Whatever type of text you ask your students to produce, peer correction can be a very useful part of the process.

Watch Clare talk about one method she uses with an OHP (overhead projector) and OHT sheets (overhead transparencies). What do you think? Do you get your students to peer correct and edit? Leave a comment below!

For ideas on the process writing approach, have a look at our article here:



Great idea, gives me a reason to find out which basement the old overhead projectors are buried in!
This is something I can certainly try with my own students, but how would you handle peer correction in the "rougher" schools where students aren't as courtious with each other?

If your students are a bit 'rough' you could project the texts straight onto the whiteboard. Others can then take turns to correct on the board and you avoid potential OHT vandalism.
With younger students or students who use a diffferent script you can get them to put the OHT on a sheet of lined paper to help with writing.

I like your ideas, I find them really useful.Thanks

I am from Azerbaijan.  I have never did peer correction as I always was afraid of  hurting  student's feelings. I mean when you ask someone to check one or other's mistake.  But I liked your idea. Here everybody is working and doing the same thing. I also like the comment where one lady suggested doing it on  a board as I have some rougher classes.

I regularly use peer correction in writing activities with both younger learners and adults. However, rather than using an OHP, they work directly on their peers' work or on a photocopy of it. With adult classes I ask learners to think up six or so specific assessment criteria that they all agree would be the most important for the assignment/task. They work in pairs and assess two other students' work giving a mark on a scale and writing the reasons why.I've found that just knowing that their classmates are going to read their work makes learners put a lot more effort into writing. The assessment criteria helps them to think more analytically and critically about their own and others' work and over a relatively short period of time, their ability to organise and structure their compositions and use language more allusively and appropriately. The role of the teacher in all of this is pretty minimal, however, learners do appreciate some general assessment from their teacher at the end.Peer assessment works very well in Moodle. There's a peer assessment asignment type plugin in the plugins repository which is much simpler and easier to use than the Workshop module.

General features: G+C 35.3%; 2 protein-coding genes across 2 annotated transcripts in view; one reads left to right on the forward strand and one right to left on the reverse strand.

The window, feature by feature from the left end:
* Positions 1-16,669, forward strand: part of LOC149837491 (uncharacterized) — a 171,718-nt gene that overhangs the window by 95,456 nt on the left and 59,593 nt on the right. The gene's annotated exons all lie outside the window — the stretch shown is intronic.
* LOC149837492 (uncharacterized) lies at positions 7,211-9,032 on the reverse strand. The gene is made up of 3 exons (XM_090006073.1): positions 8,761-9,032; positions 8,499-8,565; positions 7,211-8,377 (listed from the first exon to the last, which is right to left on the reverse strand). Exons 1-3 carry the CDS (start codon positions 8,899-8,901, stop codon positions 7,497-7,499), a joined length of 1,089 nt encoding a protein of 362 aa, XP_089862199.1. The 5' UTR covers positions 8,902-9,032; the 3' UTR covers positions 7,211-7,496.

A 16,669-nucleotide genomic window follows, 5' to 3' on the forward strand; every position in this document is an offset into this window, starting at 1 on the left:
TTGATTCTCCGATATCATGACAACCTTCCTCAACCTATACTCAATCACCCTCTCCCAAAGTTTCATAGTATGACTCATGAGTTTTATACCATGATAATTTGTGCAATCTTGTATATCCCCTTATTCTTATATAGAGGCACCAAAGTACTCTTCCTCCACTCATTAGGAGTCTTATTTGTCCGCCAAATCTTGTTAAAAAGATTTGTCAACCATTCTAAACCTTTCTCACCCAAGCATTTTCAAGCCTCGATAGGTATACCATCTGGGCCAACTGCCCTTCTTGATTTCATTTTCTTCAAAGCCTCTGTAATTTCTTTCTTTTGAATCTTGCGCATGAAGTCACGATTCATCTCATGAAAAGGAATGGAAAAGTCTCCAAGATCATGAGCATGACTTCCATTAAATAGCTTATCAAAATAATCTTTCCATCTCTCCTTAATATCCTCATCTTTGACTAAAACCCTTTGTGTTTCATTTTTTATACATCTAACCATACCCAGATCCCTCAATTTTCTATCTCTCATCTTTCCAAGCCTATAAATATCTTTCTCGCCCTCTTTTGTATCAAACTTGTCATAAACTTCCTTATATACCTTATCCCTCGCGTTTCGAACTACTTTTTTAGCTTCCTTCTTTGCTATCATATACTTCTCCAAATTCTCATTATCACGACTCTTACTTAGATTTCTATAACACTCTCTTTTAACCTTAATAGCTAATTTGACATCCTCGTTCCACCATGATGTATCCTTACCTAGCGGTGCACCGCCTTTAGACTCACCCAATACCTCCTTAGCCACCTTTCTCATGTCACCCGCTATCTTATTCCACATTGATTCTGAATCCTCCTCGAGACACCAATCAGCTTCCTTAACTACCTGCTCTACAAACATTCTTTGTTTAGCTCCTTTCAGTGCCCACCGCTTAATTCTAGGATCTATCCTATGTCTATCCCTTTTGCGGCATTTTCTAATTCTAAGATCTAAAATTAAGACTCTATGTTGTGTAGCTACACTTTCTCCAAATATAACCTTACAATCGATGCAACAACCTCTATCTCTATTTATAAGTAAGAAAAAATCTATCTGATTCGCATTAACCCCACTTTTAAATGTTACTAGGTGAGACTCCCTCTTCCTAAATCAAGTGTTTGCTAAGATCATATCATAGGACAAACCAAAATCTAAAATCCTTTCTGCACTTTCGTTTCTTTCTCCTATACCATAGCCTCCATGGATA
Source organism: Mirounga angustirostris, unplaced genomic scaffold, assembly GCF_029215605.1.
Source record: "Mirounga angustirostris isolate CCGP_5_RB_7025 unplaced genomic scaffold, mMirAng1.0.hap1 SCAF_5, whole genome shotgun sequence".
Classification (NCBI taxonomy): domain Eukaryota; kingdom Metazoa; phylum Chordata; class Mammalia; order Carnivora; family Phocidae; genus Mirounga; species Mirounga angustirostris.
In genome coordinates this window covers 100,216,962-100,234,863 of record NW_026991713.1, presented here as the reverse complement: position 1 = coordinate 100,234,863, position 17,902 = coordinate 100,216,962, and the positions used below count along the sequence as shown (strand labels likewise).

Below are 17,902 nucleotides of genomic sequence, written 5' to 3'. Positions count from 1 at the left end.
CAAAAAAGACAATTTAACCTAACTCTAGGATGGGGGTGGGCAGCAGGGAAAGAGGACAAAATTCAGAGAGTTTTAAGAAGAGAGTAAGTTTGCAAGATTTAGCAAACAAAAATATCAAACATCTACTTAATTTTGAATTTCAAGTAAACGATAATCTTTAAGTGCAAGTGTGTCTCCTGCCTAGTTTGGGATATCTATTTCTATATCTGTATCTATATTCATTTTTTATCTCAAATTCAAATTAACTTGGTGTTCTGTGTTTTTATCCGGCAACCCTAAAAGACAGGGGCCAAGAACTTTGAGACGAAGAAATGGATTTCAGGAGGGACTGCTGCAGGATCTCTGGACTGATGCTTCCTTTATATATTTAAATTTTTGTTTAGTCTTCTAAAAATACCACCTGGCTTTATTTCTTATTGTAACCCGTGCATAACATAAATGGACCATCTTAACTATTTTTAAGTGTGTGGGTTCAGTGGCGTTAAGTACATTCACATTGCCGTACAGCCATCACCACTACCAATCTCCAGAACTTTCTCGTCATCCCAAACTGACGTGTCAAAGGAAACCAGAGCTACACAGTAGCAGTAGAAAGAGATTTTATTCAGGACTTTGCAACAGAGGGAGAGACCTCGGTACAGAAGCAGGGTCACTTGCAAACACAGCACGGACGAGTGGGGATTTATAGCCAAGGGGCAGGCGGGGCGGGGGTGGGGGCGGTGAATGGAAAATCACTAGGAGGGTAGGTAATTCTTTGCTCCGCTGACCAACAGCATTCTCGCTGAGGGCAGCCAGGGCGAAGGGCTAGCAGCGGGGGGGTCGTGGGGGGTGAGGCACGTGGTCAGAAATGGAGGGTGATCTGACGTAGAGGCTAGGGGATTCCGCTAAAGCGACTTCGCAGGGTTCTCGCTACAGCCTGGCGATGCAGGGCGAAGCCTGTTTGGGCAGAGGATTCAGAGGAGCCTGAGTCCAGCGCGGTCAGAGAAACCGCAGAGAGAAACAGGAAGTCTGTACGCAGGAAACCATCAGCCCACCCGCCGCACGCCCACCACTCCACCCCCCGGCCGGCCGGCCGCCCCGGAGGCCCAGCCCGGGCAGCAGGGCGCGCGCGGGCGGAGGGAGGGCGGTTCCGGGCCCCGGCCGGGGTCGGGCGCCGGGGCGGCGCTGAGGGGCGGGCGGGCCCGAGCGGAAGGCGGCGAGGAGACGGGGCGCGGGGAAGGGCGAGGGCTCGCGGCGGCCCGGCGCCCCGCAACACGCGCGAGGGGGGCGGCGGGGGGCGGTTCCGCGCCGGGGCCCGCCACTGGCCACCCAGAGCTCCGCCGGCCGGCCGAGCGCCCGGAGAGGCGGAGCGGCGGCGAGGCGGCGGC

While nobody can deny the observed effectiveness of collaborative learning, I am still sceptical about peer feedback in some cultures where peers do not trust each other. I am an EFL teacher in Morocco. Over the years, I have observed a reluctance on the part of my adult students to accept their peers' correction.  They want feedback from an expert- in this case, the teacher.When it comes to writing tasks, I believe the teacher's role should be brought to the fore. Youssef

Using peer correction doesn't replace teacher correction in this activity.  The two are combined.  The teacher's role is to then go through the corrections and highlight anything that still needs altering or that wasn't corrected in the first place.I have used this technique with longer writing tasks where students work in pairs.  The students can do the initial writing task as homework.  I have also done the peer correction as homework, which the students quite like as it's a different sort of homework task.  In the next class the students work together in their pairs, going through the two pieces of work with each other, explaining the corrections they had made and trying to come to conclusions.  In the end the final piece of work is marked by the teacher.  In this way the students work collaboratively, and learn from each other.

I've read papers on peer correccted writing programmes from around the world. There does appear to be a tendency for them to be less successful in more patriarchal, heirarchical cultures but they're still very effective nonetheless.A good incentive for some learners is to grade their assessments according to how similar they are to their teacher's, i.e. the more similar the marks and/or feedback, the higher the mark. I think this drives home the point that it's very important to be able to assess your own and others' writing, i.e. developing language awareness. Somewhere between 25 - 50% seems to be appropriate.

Excellent idea! I've worked with OHTs and they are very practical and easy to use, the problem are OHPs which are not always available or working. She said that a risk using computers is that they turn to Facebook. What about using a Facebook account to do something like this? I'm currently thinking about creating one for that purpose, has anybody done it already? Any experiences?Best,Andrés


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